- Students will identify, analyze, and evaluate the ways in which individuals and groups have unequal experiences, social positions, opportunities or outcomes based on the intersections of race, indigeneity, caste or class, citizenship, gender, gender identity, sexuality, size, (dis)ability, religious practices, belief systems, or other dimensions of difference;
- Students will seek to identify and challenge their implicit biases and assumptions while learning to participate respectfully and productively in potentially uncomfortable discussions about equity and power and their position in relationship to others.
As a result of taking a course in Equity and Power, students will be able to:
- Describe the relationship between power and inequality;
- Describe one or more ways that a form of inequality, such as racism, is reproduced over time;
- Describe how the social identity, historical context, or cultural context of a writer, artists, scientist, or other worker influences the work they do;
- Describe their own positionality with regard to one or more systems of inequality.
Critical Engagement through Language
- One block of CC120 (see above)
- Two blocks of Language Study at the College Level
Language Study at the College Level (2 blocks)
Language Study at the College Level develops language skills along with an essential awareness and knowledge of diverse linguistic traditions and cultural contexts. Language study is a critical means of promoting diversity and inclusion and of understanding a wide range of human experiences, both throughout history and across contemporary societies.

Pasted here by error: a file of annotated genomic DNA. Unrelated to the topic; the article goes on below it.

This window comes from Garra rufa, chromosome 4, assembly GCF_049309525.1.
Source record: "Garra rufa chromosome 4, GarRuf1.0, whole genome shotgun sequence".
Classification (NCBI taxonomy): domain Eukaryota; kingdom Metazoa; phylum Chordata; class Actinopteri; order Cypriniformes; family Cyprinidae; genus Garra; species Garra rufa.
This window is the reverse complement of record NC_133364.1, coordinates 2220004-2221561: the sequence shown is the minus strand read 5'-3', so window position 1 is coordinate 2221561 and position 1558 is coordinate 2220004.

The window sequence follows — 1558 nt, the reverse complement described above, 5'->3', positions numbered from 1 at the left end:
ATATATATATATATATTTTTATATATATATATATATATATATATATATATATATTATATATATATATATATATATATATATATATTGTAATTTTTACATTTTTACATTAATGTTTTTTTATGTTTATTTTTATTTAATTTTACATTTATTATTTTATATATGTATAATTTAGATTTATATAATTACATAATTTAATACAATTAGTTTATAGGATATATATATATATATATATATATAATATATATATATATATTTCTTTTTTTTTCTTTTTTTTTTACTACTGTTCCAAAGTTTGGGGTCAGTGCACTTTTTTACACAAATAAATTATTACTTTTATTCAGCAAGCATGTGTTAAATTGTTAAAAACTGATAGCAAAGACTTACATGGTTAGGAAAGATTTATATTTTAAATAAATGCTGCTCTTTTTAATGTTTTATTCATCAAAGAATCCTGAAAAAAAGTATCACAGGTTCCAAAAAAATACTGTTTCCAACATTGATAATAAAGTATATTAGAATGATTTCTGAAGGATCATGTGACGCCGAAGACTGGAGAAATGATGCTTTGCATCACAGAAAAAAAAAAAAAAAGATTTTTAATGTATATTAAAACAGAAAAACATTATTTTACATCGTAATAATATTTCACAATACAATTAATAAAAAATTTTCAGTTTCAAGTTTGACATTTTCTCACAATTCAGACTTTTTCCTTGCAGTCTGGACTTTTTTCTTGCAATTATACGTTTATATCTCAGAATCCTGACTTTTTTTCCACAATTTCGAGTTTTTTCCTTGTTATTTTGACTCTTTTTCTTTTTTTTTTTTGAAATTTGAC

- Courses will develop in students an awareness of different linguistic systems and how these systems reflect different worldviews;
- Courses will introduce students to the challenges to, cultural and linguistic diversity;
- Courses will teach students to communicate effectively in and engage with the target language.
As a result of taking a course in Language Study at the College Level, students will be able to:
- Describe how elements of one or more worldviews common to a society appear within the language spoken by that society;
- Articulate the value of cultural and/or linguistic diversity;
- Demonstrate language skills in one of the following ways:
- Respond successfully to written prompts in the target language;
- For spoken languages, respond successfully to spoken prompts in the target language;
- Express a feeling, thought, or idea in writing in the target language;
- For spoken languages, express a feeling, thought, or idea orally in the target language.
Students who wish to take languages not offered at Colorado College:
The faculty welcomes the study of languages not offered at the College, but like any other course transferred to CC from elsewhere, such courses must be reviewed and evaluated for credit. The interdisciplinary program in Southwest Studies, for example, accepts indigenous languages to satisfy their major requirements.
Students who transfer in one unit of language not offered at Colorado College may take one block of another language offered at the College.